Novel sampling method can detect foot-and-mouth disease in absence of clinical infection - Veterinary Practice
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Novel sampling method can detect foot-and-mouth disease in absence of clinical infection

New simple techniques created by scientists
at The Pirbright Institute can detect the
presence of foot-and-mouth disease virus
from samples in the farm environment, even
when susceptible animals are not showing
clinical signs.

The new methods, published in Applied and Environmental Microbiology, use a simple swabbing technique to gather samples
from the environments that foot-and-mouth
disease (FMD) susceptible animals such
as cattle, sheep and pigs commonly make
contact with, such as water troughs. The
technique requires very little expertise, which
makes the sampling method accessible,
allowing a higher frequency of samples to be
collected and processed during an outbreak.

FMD virus can survive long periods of
time in the environment in the right conditions (up to three months depending on
environmental factors such as pH, temperature and relative humidity), and so sampling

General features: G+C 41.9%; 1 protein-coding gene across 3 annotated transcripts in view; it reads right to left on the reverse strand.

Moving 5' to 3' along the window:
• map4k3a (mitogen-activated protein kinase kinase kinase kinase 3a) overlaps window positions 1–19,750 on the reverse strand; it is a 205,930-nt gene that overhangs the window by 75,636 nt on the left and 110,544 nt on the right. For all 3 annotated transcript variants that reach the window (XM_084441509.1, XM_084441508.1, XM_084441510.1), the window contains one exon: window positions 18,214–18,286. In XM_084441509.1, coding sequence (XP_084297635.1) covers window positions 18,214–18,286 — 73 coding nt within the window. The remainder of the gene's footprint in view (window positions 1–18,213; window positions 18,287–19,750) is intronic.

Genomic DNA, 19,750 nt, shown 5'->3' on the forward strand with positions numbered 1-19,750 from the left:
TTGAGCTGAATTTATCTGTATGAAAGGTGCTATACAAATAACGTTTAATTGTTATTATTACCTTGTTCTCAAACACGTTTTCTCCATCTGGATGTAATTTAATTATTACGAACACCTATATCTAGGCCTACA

areas where infected animals may have
shed virus allows scientists to detect the
presence of FMD even if the animals on the
farm are no longer showing clinical signs.

This method will allow FMD surveillance
to go beyond the investigation of clinical
signs, meaning that cases which may have
been missed can be detected using environ-
mental sampling methods.

Novel surveillance techniques can support
a robust response to outbreaks in FMD free
countries, but can also be implemented in
endemic countries as part of surveillance
programs to supplement current information about the spread of FMD.

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